This spring, Professor of Biology Mark Deutschlander became the 58th president of the Wilson Ornithological Society (WOS), the second oldest and second largest scientific ornithological society in North America.
Previously, Deutschlander served two years as the organization’s second vice president and two subsequent years as first vice president. His two-year term as president will be followed by an additional two years of service as immediate past-president.
The official announcement was made in March at the WOS’s annual meeting at Florida Gulf Coast University in Fort Myers, where Deutschlander also presented research, conducted with his master’s student from SUNY Brockport, Jennalee Holzschuh, exploring how the energetic condition of individuals directly affects orientation in white-throated sparrows during migration.
During the 2017 WOS meeting, Madison Sutton ’17 delivered a poster presentation, “Is mass gain in migratory passerines influenced by season, arrival time, or sex?: Models using hourly, daily regressions on mass,” which she completed under the guidance of Deutschlander and Assistant Professor of Biology Bradley Cosentino. The research presented by Sutton is part of her Honors thesis, which she will complete and defend this spring.
Deutschlander and Sutton received the Jed Burtt Mentoring Grant from WOS to support their research and travel to the 2017 conference. Named in honor of the late Edward “Jed” H. Burtt Jr., a past-president of WOS and internationally respected ornithologist who died in April 2016, the grant supports research projects that demonstrate the greatest capacity of mentoring and collaboration with undergraduate students.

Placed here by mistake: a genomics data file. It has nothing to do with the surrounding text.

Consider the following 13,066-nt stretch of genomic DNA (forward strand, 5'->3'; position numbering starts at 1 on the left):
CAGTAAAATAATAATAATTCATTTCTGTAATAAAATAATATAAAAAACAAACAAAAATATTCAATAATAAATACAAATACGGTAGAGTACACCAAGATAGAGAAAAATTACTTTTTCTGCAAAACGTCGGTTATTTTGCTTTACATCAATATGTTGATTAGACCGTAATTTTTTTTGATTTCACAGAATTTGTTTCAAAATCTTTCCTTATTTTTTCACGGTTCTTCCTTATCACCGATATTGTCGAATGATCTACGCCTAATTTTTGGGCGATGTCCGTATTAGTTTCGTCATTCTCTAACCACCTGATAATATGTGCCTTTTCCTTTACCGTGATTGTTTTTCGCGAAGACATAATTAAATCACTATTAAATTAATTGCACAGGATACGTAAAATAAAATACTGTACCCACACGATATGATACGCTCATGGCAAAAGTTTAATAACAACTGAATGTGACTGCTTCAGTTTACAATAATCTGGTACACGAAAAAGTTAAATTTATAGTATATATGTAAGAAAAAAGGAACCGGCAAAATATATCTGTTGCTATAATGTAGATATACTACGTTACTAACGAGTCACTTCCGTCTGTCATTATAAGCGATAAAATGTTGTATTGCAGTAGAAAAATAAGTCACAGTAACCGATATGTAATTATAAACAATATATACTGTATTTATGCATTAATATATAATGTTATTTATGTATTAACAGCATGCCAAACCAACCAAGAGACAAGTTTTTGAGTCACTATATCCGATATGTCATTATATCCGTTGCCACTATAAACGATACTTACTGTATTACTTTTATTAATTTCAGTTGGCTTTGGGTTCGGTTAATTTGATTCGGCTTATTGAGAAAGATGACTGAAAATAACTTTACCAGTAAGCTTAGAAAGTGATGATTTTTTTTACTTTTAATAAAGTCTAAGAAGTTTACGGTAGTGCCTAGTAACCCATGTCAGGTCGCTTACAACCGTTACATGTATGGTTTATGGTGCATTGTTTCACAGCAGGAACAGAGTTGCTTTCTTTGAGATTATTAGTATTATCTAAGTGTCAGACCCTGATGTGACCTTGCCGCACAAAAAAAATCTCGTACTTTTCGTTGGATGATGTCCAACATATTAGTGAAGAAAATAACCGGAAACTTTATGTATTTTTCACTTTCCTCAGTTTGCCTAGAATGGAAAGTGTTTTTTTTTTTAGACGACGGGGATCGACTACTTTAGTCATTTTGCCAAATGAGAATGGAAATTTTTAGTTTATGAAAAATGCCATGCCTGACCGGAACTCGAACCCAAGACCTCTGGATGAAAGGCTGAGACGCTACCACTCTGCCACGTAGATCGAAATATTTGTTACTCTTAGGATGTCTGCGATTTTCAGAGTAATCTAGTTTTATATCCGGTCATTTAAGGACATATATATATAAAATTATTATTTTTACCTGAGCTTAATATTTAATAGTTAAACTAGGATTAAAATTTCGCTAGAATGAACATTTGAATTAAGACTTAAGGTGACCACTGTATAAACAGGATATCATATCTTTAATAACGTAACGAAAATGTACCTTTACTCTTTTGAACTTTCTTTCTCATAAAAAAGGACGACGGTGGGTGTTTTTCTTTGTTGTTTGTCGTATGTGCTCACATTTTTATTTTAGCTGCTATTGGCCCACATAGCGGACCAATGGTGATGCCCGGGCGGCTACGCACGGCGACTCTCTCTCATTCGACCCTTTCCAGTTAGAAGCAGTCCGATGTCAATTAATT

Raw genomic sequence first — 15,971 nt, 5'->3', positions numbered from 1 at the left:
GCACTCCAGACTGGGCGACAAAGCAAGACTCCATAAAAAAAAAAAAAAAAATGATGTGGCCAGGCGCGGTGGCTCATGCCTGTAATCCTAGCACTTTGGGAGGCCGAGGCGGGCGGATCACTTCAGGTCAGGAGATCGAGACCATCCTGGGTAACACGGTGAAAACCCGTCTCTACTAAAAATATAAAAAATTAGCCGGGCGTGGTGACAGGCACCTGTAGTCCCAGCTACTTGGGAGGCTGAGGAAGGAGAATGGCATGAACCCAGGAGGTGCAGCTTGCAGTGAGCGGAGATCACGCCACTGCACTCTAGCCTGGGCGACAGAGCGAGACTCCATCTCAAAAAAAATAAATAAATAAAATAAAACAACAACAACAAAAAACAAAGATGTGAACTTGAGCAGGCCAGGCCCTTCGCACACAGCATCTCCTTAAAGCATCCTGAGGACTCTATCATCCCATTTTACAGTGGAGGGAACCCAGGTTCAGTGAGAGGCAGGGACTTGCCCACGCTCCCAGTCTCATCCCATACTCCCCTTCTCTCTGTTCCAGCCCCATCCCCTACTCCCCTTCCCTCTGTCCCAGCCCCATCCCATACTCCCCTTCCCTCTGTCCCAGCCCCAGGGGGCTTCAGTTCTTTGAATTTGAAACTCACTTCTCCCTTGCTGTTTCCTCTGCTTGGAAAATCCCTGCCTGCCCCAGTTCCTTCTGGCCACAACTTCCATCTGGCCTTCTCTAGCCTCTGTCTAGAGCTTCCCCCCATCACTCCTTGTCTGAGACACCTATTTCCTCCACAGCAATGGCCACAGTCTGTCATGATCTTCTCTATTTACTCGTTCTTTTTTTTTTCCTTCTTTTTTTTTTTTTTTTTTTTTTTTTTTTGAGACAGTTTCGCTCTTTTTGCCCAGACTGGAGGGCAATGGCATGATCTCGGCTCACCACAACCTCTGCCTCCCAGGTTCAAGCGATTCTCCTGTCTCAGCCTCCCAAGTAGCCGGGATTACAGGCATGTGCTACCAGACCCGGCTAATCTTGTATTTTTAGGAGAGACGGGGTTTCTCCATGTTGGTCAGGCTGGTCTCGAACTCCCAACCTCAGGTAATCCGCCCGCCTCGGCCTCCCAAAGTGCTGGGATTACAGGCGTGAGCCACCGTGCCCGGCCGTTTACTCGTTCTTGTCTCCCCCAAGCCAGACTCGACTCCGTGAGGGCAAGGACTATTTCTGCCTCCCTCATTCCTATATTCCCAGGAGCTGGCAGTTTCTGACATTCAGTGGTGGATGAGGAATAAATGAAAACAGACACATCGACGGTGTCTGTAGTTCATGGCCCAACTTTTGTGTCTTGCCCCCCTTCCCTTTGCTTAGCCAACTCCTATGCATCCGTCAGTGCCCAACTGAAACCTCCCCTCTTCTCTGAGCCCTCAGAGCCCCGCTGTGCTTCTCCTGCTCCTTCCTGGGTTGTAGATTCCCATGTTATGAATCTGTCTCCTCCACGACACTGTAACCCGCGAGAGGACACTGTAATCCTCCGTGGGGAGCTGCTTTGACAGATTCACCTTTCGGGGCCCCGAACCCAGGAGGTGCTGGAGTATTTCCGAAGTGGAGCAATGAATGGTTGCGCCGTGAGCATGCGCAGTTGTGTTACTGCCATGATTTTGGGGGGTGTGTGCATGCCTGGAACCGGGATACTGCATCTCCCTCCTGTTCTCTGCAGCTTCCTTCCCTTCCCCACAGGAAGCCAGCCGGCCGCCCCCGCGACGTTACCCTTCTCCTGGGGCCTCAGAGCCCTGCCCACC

Deutschlander’s research interest in birds and migration began while he was an undergraduate student with Professor of Biology Robert Beason at SUNY-Geneseo, where together they studied the magnetic sense of bobolinks. He also has studied magnetic navigation in Australian silvereyes, as a visiting scholar at the University of Technology in Sydney, and in Eastern red-spotted newts and Siberian hamsters.
Deutschlander received his Ph.D. in zoology from Indiana University, where he specialized in animal behavior and minored in neuroscience. His research over the past 20 years has focused on sensory aspects of migration and navigation, particular the use of visual cues and the earth’s magnetic field in animal orientation. His most recent research as expanded into the area of energetics of migration, and he will be employing new radio-tracking technology to study migratory birds at his main field site, the Braddock Bay Bird Observatory, on the south shore of Lake Ontario near Greece, N.Y.